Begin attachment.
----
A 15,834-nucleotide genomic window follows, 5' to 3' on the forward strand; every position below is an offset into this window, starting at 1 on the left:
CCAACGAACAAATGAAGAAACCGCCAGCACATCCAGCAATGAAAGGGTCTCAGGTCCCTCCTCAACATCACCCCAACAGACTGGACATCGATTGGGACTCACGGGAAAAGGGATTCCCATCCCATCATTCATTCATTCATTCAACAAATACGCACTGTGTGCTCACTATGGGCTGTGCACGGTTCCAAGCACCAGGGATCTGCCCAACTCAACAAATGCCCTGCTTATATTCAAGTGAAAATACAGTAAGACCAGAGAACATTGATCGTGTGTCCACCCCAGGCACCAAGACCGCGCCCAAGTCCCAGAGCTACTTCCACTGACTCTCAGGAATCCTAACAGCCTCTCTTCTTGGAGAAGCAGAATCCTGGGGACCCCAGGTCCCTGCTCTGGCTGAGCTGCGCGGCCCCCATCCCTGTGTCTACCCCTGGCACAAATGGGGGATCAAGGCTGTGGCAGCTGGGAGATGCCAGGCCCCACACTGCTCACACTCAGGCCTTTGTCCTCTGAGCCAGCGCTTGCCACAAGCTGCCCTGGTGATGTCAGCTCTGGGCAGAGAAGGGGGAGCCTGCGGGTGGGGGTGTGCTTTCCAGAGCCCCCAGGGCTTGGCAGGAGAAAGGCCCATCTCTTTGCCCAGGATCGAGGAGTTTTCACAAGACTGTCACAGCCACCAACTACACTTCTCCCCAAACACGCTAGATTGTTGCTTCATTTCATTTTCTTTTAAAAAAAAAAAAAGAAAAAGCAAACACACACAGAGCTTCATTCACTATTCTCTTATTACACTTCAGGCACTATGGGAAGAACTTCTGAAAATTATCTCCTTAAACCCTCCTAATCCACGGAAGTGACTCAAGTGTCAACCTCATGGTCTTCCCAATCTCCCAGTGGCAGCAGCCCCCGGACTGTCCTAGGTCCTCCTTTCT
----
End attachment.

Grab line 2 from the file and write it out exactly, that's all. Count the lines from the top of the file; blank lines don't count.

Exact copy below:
CCAACGAACAAATGAAGAAACCGCCAGCACATCCAGCAATGAAAGGGTCTCAGGTCCCTCCTCAACATCACCCCAACAGACTGGACATCGATTGGGACTCACGGGAAAAGGGATTCCCATCCCATCATTCATTCATTCATTCAACAAATACGCACTGTGTGCTCACTATGGGCTGTGCACGGTTCCAAGCACCAGGGATCTGCCCAACTCAACAAATGCCCTGCTTATATTCAAGTGAAAATACAGTAAGACCAGAGAACATTGATCGTGTGTCCACCCCAGGCACCAAGACCGCGCCCAAGTCCCAGAGCTACTTCCACTGACTCTCAGGAATCCTAACAGCCTCTCTTCTTGGAGAAGCAGAATCCTGGGGACCCCAGGTCCCTGCTCTGGCTGAGCTGCGCGGCCCCCATCCCTGTGTCTACCCCTGGCACAAATGGGGGATCAAGGCTGTGGCAGCTGGGAGATGCCAGGCCCCACACTGCTCACACTCAGGCCTTTGTCCTCTGAGCCAGCGCTTGCCACAAGCTGCCCTGGTGATGTCAGCTCTGGGCAGAGAAGGGGGAGCCTGCGGGTGGGGGTGTGCTTTCCAGAGCCCCCAGGGCTTGGCAGGAGAAAGGCCCATCTCTTTGCCCAGGATCGAGGAGTTTTCACAAGACTGTCACAGCCACCAACTACACTTCTCCCCAAACACGCTAGATTGTTGCTTCATTTCATTTTCTTTTAAAAAAAAAAAAAGAAAAAGCAAACACACACAGAGCTTCATTCACTATTCTCTTATTACACTTCAGGCACTATGGGAAGAACTTCTGAAAATTATCTCCTTAAACCCTCCTAATCCACGGAAGTGACTCAAGTGTCAACCTCATGGTCTTCCCAATCTCCCAGTGGCAGCAGCCCCCGGACTGTCCTAGGTCCTCCTTTCT